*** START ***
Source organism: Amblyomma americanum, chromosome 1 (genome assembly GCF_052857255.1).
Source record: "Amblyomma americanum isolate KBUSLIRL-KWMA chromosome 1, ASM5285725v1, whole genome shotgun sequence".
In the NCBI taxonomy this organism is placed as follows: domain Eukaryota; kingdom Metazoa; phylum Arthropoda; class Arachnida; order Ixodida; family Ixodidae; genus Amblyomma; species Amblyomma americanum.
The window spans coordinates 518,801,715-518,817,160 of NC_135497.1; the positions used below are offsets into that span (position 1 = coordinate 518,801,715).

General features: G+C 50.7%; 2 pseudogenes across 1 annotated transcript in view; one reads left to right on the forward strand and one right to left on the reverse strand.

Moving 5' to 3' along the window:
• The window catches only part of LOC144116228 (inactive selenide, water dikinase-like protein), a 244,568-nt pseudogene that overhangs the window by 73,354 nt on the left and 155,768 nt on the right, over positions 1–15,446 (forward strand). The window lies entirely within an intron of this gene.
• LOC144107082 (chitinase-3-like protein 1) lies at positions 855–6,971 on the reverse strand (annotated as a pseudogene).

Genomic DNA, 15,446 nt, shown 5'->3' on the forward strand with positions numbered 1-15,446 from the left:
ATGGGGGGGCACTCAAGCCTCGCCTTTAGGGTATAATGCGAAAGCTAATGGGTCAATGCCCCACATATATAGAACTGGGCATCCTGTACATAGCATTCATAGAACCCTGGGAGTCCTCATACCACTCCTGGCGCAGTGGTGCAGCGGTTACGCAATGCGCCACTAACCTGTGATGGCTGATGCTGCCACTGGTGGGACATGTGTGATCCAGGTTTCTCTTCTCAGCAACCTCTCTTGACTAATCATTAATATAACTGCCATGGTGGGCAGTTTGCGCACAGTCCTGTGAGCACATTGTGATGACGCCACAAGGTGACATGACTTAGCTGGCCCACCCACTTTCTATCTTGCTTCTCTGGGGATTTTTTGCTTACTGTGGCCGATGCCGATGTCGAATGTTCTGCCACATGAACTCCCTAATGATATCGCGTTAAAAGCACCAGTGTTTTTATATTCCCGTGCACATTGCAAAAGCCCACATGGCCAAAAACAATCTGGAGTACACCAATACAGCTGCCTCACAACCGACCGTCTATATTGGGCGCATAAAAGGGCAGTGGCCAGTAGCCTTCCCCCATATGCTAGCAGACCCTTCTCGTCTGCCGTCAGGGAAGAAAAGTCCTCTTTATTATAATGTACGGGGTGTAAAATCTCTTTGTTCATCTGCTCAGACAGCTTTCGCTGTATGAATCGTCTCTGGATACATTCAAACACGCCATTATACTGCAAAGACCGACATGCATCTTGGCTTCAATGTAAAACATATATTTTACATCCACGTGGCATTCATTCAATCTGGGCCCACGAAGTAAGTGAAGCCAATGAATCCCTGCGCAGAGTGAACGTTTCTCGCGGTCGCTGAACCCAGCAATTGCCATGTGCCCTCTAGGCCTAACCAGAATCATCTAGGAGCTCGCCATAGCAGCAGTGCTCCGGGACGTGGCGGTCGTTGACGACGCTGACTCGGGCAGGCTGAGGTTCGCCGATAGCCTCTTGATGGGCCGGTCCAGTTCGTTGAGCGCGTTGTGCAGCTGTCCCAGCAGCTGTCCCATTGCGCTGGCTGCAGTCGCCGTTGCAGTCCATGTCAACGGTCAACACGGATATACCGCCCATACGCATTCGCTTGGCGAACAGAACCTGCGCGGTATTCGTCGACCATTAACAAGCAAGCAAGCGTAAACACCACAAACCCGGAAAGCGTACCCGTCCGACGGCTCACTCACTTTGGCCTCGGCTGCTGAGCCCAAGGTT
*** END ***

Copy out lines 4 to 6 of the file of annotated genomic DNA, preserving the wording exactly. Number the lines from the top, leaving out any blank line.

The window spans coordinates 518,801,715-518,817,160 of NC_135497.1; the positions used below are offsets into that span (position 1 = coordinate 518,801,715).

General features: G+C 50.7%; 2 pseudogenes across 1 annotated transcript in view; one reads left to right on the forward strand and one right to left on the reverse strand.

Moving 5' to 3' along the window: